This post has been self-published on Youth Ki Awaaz by India Fellow Social Leadership Program. Just like them, anyone can publish on Youth Ki Awaaz.

The Movie ‘Do Bigha Zameen’ Is A Tragic Reality In This Udaipur Village

More from India Fellow Social Leadership Program

India fellow logoEditor’s Note: This post is a part of a campaign by The India Fellow program on Youth Ki Awaaz. India Fellows spend 13 months working at the grassroots level to bring about real on-ground change. They are also mentored to be socially conscious leaders and contribute to the development of the country. Apply here to be a part of the change.

“… Jisse ghar mein paans paans basse hain, ussa do bigha zameen mein syaa hoga? (What will someone who has five children at home do with two acres of land?)” posed *Jaspal Singh as he closed his response.

His response was to a question asked by me about land ownership in his village, Palesar. And what was I doing asking questions to Jaspal Singh in Palesar, you ask? See, I was there for the rural immersion program as part of the induction training of India Fellow.

Notwithstanding the fact that the good people of Palesar replaced the /k/ and the /chh/ sounds with the /s/ sound in their pronunciation, something that I’d come to realize later, the rhetorical question put across by Jaspal Singh still left me pondering for the rest of my day.

Earlier in the day, I had reached Kotda along with my other group mates after a gruelling travel of two bus rides for 120 kms over three and a half hours from Udaipur city. It was raining cats and dogs when we reached there, and as I got down from the bus, I landed in ankle-deep slurry. In my attempt to be aptly prepared for the rural excursion, I had put on Hawai chappals which proved to be a huge mistake, for it turned out to be quite a task for me as I fretted and trudged in that sludge, my slippers coming undone many times. It was quite a spectacle for the onlookers over there and they couldn’t help but laugh at my predicament to which I could only grin sheepishly. I had already started my excursion on a wrong footing.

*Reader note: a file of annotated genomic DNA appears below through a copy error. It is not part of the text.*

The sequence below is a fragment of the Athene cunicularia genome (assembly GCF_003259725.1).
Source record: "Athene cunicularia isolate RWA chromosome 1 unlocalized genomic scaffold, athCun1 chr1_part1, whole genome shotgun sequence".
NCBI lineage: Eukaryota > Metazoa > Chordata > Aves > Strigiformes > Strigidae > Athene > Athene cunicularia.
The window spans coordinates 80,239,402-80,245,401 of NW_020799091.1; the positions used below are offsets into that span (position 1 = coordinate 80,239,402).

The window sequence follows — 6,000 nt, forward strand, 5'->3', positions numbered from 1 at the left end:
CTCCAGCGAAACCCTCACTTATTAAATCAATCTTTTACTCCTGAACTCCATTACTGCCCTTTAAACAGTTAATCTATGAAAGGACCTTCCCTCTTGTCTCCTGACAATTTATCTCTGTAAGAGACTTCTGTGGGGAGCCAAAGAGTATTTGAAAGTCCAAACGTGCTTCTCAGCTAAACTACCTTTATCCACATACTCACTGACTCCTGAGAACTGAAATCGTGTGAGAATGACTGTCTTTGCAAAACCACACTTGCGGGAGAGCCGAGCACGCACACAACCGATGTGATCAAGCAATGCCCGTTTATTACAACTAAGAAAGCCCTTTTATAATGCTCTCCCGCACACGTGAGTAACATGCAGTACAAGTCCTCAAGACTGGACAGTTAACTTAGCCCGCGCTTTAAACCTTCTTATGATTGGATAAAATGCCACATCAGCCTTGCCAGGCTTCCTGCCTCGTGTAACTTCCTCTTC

This anxiety borne out of personal discomfort stayed with me all the way until Palesar. Just as we disembarked from the jeep near the school village, we were greeted by curious eyes. We decided to take a stroll in the village. We walked until we reached the outskirts of the village where the road led to a broken bridge with a river gushing beneath it. We took off from the road, walked over the stony banks and took an eyeful of the river and the beautiful green hills lining it.

The last of the rain clouds drifted by, hiding the sun, while a sweet after-rains breeze embalmed us. I finally felt at peace there and reconciled to the fact that this wasn’t as horrible as it seemed. We soaked in our surroundings for some time and then decided to go back and interact with the villagers. We had just walked a little bit from where we had come until we encountered Jaspal Singh, chopping fodder from a tree for his livestock. He got talking and told us a lot about the village and its issues, chief being the problem of smaller land holdings – as less as ‘do bigha zamin’. But Jaspal Singh’s life was sorted. He had a family of five kids and he had a land of five bighas.

Ironically, the movie buff that I am, upon hearing the phrase ‘do bigha zamin’, I instantly thought about one of my all-time favourite movies, made by Bimal Roy in 1953. This movie was about the plight of a farmer who is threatened of the selling of his land by the vile landlord from whom he has borrowed money. It leads to the desperate measure of migration from his village to the city to earn money. The living is harsh as he tries hard to make money by working odd jobs including working as a rickshaw-puller. <SPOILER-ALERT> After facing a barrage of exploitation in the city, he returns back to his village only to end up losing his land </SPOILER-ALERT>.